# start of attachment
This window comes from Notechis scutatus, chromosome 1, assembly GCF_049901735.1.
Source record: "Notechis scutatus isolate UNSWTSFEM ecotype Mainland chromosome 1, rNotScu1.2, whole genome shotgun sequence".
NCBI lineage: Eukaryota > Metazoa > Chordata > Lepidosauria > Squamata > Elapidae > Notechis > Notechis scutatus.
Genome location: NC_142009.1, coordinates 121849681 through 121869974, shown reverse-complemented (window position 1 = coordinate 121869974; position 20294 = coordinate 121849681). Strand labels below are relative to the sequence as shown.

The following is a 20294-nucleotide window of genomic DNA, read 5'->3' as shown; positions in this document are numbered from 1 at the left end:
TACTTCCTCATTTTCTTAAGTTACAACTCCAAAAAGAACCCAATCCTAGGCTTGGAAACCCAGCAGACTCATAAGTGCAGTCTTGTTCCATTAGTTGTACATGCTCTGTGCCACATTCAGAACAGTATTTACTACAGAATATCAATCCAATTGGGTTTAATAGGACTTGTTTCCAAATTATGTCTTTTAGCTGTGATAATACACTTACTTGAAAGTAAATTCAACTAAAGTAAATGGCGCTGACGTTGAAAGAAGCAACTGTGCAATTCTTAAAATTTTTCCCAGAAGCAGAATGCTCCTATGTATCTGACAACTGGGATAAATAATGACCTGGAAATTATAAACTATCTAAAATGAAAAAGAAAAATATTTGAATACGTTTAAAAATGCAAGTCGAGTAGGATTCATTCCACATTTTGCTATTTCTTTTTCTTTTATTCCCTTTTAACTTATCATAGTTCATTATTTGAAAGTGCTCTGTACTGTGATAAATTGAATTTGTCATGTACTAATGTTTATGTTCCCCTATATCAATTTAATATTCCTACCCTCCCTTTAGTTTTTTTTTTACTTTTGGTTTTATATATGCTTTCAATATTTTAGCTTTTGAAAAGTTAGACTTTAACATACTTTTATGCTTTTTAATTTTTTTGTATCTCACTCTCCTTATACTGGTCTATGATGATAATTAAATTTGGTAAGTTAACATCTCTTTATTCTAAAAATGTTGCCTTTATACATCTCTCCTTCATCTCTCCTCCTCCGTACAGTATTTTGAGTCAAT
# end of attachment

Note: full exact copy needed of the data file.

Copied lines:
This window comes from Notechis scutatus, chromosome 1, assembly GCF_049901735.1.
Source record: "Notechis scutatus isolate UNSWTSFEM ecotype Mainland chromosome 1, rNotScu1.2, whole genome shotgun sequence".
NCBI lineage: Eukaryota > Metazoa > Chordata > Lepidosauria > Squamata > Elapidae > Notechis > Notechis scutatus.
Genome location: NC_142009.1, coordinates 121849681 through 121869974, shown reverse-complemented (window position 1 = coordinate 121869974; position 20294 = coordinate 121849681). Strand labels below are relative to the sequence as shown.

The following is a 20294-nucleotide window of genomic DNA, read 5'->3' as shown; positions in this document are numbered from 1 at the left end:
TACTTCCTCATTTTCTTAAGTTACAACTCCAAAAAGAACCCAATCCTAGGCTTGGAAACCCAGCAGACTCATAAGTGCAGTCTTGTTCCATTAGTTGTACATGCTCTGTGCCACATTCAGAACAGTATTTACTACAGAATATCAATCCAATTGGGTTTAATAGGACTTGTTTCCAAATTATGTCTTTTAGCTGTGATAATACACTTACTTGAAAGTAAATTCAACTAAAGTAAATGGCGCTGACGTTGAAAGAAGCAACTGTGCAATTCTTAAAATTTTTCCCAGAAGCAGAATGCTCCTATGTATCTGACAACTGGGATAAATAATGACCTGGAAATTATAAACTATCTAAAATGAAAAAGAAAAATATTTGAATACGTTTAAAAATGCAAGTCGAGTAGGATTCATTCCACATTTTGCTATTTCTTTTTCTTTTATTCCCTTTTAACTTATCATAGTTCATTATTTGAAAGTGCTCTGTACTGTGATAAATTGAATTTGTCATGTACTAATGTTTATGTTCCCCTATATCAATTTAATATTCCTACCCTCCCTTTAGTTTTTTTTTTACTTTTGGTTTTATATATGCTTTCAATATTTTAGCTTTTGAAAAGTTAGACTTTAACATACTTTTATGCTTTTTAATTTTTTTGTATCTCACTCTCCTTATACTGGTCTATGATGATAATTAAATTTGGTAAGTTAACATCTCTTTATTCTAAAAATGTTGCCTTTATACATCTCTCCTTCATCTCTCCTCCTCCGTACAGTATTTTGAGTCAAT